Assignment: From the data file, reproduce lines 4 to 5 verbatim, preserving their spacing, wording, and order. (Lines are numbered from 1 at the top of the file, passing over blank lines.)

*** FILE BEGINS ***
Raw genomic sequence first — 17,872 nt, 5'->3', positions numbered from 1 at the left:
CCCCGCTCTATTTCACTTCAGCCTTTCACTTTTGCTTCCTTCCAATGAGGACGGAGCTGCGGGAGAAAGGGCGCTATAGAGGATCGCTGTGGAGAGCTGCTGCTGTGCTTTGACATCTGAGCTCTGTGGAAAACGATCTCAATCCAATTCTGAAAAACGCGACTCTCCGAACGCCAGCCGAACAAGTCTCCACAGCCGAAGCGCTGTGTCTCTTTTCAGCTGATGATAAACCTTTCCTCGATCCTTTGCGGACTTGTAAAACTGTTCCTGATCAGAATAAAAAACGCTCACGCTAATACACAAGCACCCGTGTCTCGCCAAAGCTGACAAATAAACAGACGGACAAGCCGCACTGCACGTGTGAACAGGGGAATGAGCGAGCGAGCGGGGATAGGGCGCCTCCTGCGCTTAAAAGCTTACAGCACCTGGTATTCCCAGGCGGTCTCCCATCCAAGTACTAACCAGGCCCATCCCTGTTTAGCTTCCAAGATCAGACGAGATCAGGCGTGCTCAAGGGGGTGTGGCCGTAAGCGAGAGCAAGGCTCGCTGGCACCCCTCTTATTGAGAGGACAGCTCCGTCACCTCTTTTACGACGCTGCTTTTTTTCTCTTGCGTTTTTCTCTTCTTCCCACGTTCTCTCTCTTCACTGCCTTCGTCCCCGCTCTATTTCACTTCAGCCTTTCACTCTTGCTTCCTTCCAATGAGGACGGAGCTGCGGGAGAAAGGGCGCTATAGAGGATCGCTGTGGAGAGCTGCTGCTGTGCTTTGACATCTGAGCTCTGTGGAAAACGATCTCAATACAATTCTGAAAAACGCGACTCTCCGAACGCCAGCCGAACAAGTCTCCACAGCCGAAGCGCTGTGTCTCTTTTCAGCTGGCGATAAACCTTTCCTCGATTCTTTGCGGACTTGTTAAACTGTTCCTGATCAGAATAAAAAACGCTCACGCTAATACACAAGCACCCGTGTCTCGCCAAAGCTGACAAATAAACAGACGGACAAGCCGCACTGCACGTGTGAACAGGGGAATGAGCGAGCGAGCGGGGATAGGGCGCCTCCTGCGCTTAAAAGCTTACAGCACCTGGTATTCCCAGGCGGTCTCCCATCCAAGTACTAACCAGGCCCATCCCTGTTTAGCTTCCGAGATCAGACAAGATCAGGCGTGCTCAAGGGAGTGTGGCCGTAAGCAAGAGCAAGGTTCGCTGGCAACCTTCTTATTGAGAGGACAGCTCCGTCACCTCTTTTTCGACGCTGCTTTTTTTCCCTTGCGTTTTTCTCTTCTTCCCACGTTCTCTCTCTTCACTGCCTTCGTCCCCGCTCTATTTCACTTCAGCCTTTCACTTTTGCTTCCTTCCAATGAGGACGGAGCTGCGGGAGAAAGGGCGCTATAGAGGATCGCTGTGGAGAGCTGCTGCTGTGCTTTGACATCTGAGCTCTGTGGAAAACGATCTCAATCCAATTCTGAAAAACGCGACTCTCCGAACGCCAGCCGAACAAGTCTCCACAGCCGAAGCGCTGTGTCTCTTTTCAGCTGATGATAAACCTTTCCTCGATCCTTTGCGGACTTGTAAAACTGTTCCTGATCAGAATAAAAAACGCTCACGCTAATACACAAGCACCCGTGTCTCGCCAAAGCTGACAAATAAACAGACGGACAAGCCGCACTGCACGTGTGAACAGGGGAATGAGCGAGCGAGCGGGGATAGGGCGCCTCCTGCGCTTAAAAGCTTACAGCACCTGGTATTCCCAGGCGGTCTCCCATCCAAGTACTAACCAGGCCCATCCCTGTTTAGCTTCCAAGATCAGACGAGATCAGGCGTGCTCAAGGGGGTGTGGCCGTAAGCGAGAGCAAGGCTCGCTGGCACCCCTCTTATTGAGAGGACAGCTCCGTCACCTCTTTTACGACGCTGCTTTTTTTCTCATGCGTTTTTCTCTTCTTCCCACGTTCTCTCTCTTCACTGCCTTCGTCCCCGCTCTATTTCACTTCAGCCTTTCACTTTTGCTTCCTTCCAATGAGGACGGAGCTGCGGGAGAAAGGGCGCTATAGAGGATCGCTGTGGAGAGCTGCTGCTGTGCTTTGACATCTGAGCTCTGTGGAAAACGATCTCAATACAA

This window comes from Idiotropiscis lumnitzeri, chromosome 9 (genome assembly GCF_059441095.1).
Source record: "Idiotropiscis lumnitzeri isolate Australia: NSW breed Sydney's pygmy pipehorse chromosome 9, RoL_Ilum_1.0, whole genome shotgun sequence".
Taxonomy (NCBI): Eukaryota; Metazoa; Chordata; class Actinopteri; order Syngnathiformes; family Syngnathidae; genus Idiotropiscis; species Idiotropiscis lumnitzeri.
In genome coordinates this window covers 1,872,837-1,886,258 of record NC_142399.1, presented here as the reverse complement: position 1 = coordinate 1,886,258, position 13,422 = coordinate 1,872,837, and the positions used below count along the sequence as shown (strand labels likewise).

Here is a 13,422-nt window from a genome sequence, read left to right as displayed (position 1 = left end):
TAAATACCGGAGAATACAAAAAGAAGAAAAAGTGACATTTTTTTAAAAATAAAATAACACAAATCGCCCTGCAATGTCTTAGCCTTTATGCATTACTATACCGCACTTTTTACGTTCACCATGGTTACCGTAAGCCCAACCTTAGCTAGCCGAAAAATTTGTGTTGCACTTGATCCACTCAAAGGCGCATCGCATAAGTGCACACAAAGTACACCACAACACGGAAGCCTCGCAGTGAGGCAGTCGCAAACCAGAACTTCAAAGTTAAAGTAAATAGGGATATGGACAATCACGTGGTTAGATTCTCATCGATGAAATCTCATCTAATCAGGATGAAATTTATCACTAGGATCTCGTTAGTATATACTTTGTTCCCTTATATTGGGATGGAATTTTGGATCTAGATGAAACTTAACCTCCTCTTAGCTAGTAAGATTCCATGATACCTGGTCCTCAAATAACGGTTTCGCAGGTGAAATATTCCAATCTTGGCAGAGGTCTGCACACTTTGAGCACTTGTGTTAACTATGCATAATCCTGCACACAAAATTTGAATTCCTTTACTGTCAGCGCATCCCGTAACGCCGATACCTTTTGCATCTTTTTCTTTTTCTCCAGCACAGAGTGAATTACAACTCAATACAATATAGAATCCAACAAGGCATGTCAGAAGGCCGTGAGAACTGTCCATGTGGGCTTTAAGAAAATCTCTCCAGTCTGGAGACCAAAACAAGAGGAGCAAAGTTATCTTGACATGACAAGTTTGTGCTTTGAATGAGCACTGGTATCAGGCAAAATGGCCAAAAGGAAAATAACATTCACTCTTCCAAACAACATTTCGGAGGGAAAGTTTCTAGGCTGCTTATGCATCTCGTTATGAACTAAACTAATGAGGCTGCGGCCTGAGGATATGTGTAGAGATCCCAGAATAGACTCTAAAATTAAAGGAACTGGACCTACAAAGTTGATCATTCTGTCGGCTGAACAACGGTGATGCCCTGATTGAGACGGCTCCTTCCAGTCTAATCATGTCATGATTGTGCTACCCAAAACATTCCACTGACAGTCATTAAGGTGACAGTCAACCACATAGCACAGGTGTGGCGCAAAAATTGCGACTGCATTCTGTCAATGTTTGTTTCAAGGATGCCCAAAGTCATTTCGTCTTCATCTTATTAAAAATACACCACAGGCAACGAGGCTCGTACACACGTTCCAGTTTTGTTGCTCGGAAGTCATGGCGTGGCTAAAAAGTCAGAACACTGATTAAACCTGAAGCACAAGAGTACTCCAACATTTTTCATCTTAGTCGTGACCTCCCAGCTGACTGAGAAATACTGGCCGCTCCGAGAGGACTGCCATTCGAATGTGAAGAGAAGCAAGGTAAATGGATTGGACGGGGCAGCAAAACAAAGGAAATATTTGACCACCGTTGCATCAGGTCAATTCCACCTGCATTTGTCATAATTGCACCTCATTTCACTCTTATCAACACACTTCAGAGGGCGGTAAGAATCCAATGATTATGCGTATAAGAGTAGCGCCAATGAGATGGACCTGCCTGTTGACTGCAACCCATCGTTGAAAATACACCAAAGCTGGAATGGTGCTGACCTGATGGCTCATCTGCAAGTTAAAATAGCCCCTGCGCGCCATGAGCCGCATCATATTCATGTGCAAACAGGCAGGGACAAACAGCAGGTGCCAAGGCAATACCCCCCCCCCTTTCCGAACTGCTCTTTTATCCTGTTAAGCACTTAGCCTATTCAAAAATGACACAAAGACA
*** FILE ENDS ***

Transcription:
Source record: "Idiotropiscis lumnitzeri isolate Australia: NSW breed Sydney's pygmy pipehorse chromosome 9, RoL_Ilum_1.0, whole genome shotgun sequence".
Taxonomy (NCBI): Eukaryota; Metazoa; Chordata; class Actinopteri; order Syngnathiformes; family Syngnathidae; genus Idiotropiscis; species Idiotropiscis lumnitzeri.